German Foreign Policy Towards the Gulf Region

Author/s: Eberhard Sandschneider
1st Edition Year: 2010
Edition: First edition
Language: English
Available Languages: العربية
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In order to understand Germany’s foreign policy towards the Gulf Region it is necessary to keep in mind that among all of its major institutions, political parties and foreign policy actors there is a broad consensus on a set of parameters best defined within three imperatives: “never again” (referring to historical legacies, especially the Holocaust); “never alone” (referring to multilateral approaches predominantly within a European Union [EU] and transatlantic context); and “with peaceful means only” (referring to Germany’s role model as a civilian power). All major political actors agree that this is the basis of German foreign policy in any part of the world, and certainly in the most sensitive area of the Greater Middle East.

Furthermore, it is necessary to keep in mind that historical legacies – in particular German policies towards Israel – do play a predominant role and will probably continue to do so in the foreseeable future. In practical terms, however, there is no comprehensive policy towards the Greater Middle East. German foreign policy itself is divided into different approaches between the Maghreb, the Mashreq, and the Gulf region and it is, of course, implemented with the help of EU coordination whenever possible.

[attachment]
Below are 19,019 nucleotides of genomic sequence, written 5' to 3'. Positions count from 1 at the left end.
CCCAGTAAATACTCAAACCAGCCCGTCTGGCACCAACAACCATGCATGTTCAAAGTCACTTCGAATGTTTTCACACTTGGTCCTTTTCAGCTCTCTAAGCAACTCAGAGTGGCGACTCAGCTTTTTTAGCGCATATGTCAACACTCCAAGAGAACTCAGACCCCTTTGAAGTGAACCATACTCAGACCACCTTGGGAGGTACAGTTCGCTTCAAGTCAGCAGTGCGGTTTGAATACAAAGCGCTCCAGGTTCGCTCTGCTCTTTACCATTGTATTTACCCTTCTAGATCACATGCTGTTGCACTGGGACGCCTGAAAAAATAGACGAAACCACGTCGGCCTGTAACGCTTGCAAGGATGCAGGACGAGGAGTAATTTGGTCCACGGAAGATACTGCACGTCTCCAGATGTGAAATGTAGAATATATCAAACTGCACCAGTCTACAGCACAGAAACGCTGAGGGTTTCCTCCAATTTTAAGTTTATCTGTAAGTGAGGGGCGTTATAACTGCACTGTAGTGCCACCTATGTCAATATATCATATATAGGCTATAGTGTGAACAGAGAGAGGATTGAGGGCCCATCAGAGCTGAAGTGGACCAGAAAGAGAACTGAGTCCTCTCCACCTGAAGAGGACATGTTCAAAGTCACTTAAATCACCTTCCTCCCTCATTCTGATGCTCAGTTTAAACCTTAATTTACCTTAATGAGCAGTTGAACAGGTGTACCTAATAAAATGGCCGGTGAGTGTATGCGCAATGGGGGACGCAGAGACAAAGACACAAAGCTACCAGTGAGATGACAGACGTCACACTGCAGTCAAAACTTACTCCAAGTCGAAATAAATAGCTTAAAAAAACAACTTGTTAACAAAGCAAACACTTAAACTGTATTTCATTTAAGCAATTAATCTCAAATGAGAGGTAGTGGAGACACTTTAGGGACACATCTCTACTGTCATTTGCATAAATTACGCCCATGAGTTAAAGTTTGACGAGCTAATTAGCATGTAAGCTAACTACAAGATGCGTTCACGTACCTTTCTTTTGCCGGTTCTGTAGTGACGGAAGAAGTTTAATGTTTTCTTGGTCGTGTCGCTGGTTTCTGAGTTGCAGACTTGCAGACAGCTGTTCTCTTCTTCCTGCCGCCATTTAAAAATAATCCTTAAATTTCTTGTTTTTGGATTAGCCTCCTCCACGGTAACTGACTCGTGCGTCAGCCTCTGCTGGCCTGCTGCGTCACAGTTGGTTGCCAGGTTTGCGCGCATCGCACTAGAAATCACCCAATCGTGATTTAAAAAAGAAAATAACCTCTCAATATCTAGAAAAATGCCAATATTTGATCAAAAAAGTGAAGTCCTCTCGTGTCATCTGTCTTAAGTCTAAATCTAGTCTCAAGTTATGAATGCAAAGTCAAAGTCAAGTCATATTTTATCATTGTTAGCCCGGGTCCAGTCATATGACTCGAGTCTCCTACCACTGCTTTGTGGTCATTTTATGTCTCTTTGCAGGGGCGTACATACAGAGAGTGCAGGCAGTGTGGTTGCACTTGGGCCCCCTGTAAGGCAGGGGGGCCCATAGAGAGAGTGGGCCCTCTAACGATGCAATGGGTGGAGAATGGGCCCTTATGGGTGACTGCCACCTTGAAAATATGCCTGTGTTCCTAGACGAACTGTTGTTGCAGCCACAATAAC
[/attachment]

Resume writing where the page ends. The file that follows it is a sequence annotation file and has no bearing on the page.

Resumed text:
Widespread reluctance to develop initiatives and approaches beyond a European context allow for a simple characterization—Germany’s foreign policy towards the Greater Middle East is still dominated by economic interest and only in very rare aspects by security or strategic considerations. From a general perspective, its lack of a coordinated strategic approach characterizes one of the central weaknesses of Germany’s foreign policy, which has become increasingly global over the last few years and should concentrate on developing a strategy specifically adapted to the needs of the region. However, expectations that such a policy will be eventually implemented can hardly be based on optimism. Germany’s Gulf region policy will continue to be dominated by historical legacies; a clearly felt partnership with (in less positive words, ‘dependency on’) the United States; Germany’s consolidation in EU integration; and by a preoccupation with economic issues (the debate about Iran’s nuclear program being the only marked exception). This paper explores legacies and parameters of German and EU policies towards the Arabian Gulf region and discusses necessary changes in order to expand mutual cooperation.

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